During her trip, she spoke with civilians, religious leaders, opposition leaders, and President Assad.
Gabbard described her privately-funded seven-day trip to Lebanon and Syria as a “fact-finding mission” to learn the truth about the war by speaking directly to the Syrian people. The itinerary was kept secret until Gabbard’s return to the US for security reasons.
Gabbard travelled to Beirut, and then to Damascus and Aleppo, where she spoke with Syrian students, entrepreneurs, academics, and aid workers. She also received firsthand accounts of the conflict from refugees displaced by the war.
She met with a number of religious leaders, including The Grand Mufti of Syria Ahmad Badreddin Hassoun and Archbishop Denys Antoine Chahda, who heads the Syrian Catholic Church of Aleppo.
Gabbard also met with several leaders of the Syrian opposition who spearheaded anti-government protests in 2011. She says some of them believe that the originally peaceful uprising was hijacked by jihadists “funded and supported by Saudi Arabia, Turkey, Qatar, the United States.”
Contrary to the official US narrative that terrorist groups such as Islamic State (IS, formerly ISIS, ISIL) and Al-Nusra Front could be “separated” from the moderate opposition which fights by their side, Gabbard said that the Syrian people she talked with do not distinguish between the various militant groups.
The U.S. must stop supporting terrorists who are destroying Syria and her people.https://t.co/Gngsh01XCB
— Tulsi Gabbard (@TulsiGabbard) January 26, 2017
“Their message to the American people was powerful and consistent: There is no difference between ‘moderate’ rebels and al-Qaeda (al-Nusra) or ISIS — they are all the same,” Gabbard said, describing the essence of the Syrian conflict as “a war between terrorists under the command of groups like ISIS and al-Qaeda and the Syrian government.”
— Tulsi Gabbard (@TulsiGabbard) January 25, 2017
Gabbard confessed she lacked any plausible explanations to offer the Syrian people about the role of the US in the lingering conflict, as she was asked questions like: “Why is the United States and its allies helping al-Qaeda and other terrorist groups try to take over Syria? Syria did not attack the United States. Al-Qaeda did.”
The Syrian people caught in this war “cry out for the U.S. and other countries to stop supporting those who are destroying Syria and her people,” Gabbard wrote in a blog post, adding that it is the message they asked her to convey to the world, as it has been constantly muted by “one-sided biased reports pushing a narrative that supports this regime change war at the expense of Syrian lives.”
The Congresswoman revealed upon her return that she had also met with Syrian President Bashar Assad, noting that she was not originally planning to meet him, but could not pass up the opportunity in hopes of making a difference. She did not elaborate on the details of the meeting.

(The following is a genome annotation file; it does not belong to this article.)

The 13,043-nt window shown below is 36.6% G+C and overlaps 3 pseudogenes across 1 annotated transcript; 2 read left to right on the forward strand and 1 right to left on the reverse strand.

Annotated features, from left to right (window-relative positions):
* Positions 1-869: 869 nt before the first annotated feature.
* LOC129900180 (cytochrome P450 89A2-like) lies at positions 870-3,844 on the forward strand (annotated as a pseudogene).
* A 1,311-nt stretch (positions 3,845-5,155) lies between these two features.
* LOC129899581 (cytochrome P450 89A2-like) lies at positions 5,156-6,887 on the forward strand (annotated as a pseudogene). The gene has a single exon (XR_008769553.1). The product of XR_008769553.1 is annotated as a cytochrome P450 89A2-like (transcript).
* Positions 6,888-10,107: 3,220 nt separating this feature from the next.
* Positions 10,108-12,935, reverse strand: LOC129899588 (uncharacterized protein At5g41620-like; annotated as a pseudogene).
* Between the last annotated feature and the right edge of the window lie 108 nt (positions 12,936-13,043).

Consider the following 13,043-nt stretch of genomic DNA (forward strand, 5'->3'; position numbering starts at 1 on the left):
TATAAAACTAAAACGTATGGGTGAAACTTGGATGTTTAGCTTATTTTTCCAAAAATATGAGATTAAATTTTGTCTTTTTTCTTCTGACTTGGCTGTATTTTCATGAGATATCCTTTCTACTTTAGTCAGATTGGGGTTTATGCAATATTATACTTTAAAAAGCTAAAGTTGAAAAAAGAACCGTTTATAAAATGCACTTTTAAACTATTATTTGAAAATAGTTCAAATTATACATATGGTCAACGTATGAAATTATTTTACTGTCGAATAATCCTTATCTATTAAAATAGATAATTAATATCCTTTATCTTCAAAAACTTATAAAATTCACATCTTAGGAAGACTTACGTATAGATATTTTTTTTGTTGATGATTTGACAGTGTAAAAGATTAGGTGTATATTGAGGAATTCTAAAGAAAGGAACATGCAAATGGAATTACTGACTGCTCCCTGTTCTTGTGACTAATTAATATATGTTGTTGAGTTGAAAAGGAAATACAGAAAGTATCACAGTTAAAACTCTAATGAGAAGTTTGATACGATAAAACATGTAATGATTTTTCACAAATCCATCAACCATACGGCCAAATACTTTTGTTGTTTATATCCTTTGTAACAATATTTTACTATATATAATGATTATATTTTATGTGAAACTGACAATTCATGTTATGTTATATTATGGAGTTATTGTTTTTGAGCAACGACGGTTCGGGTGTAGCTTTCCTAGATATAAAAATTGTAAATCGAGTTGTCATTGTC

“If we profess to truly care about the Syrian people, about their suffering, then we’ve got to be able to meet with anyone that we need to if there is a possibility that we can achieve peace,” Gabbard told CNN’s Jake Tapper.
Brushing off criticism over the perceived ethical issues that might arise from the meeting, Gabbard said that dialogue is an indispensable prerequisite on the road to any peaceful settlement.
“Whatever you think about President Assad, the fact is that he is the president of Syria,” Gabbard said, stressing that “in order for any possibility of a viable peace agreement to occur there has to be a conversation with him.”
An Iraq War veteran and member of the House Armed Services and Foreign Affairs Committees, Gabbard is known for her sharp criticism of former US President Barack Obama’s interventionist policy in the Middle East.
Her Syria trip became a talking point within the US establishment immediately after it was announced, with some pundits alleging she intends to cozy up to the Syrian government.
In December, Gabbard introduced the Stop Arming Terrorists Act, designed to prevent the US government from providing direct assistance to terrorist groups and to “prohibit the Federal government from funding assistance to countries that are directly or indirectly supporting those terrorist groups.
The people of Syria are crying for peace, asking the US to stop arming terrorist "rebels" who are destroying Syria. https://t.co/tu0O5ThBvc
— Tulsi Gabbard (@TulsiGabbard) January 25, 2017
“We must stop directly and indirectly supporting terrorists—directly by providing weapons, training and logistical support to rebel groups affiliated with al-Qaeda and ISIS; and indirectly through Saudi Arabia, the Gulf States, and Turkey, who, in turn, support these terrorist groups”, Gabbard wrote.
Gabbard believes Washington should shift its approach from attempting to overthrow the Syrian government to actually combating terrorist groups. She says the US has been repeating the same foreign policy pattern “from Iraq to Libya and now in Syria,” with its pursuit of regime change which, she argues, has only brought about “unimaginable suffering, devastating loss of life” and contributed to “the strengthening of groups like al-Qaeda and ISIS.”
“I return to Washington, DC with even greater resolve to end our illegal war to overthrow the Syrian government,” Gabbard wrote in her blog post.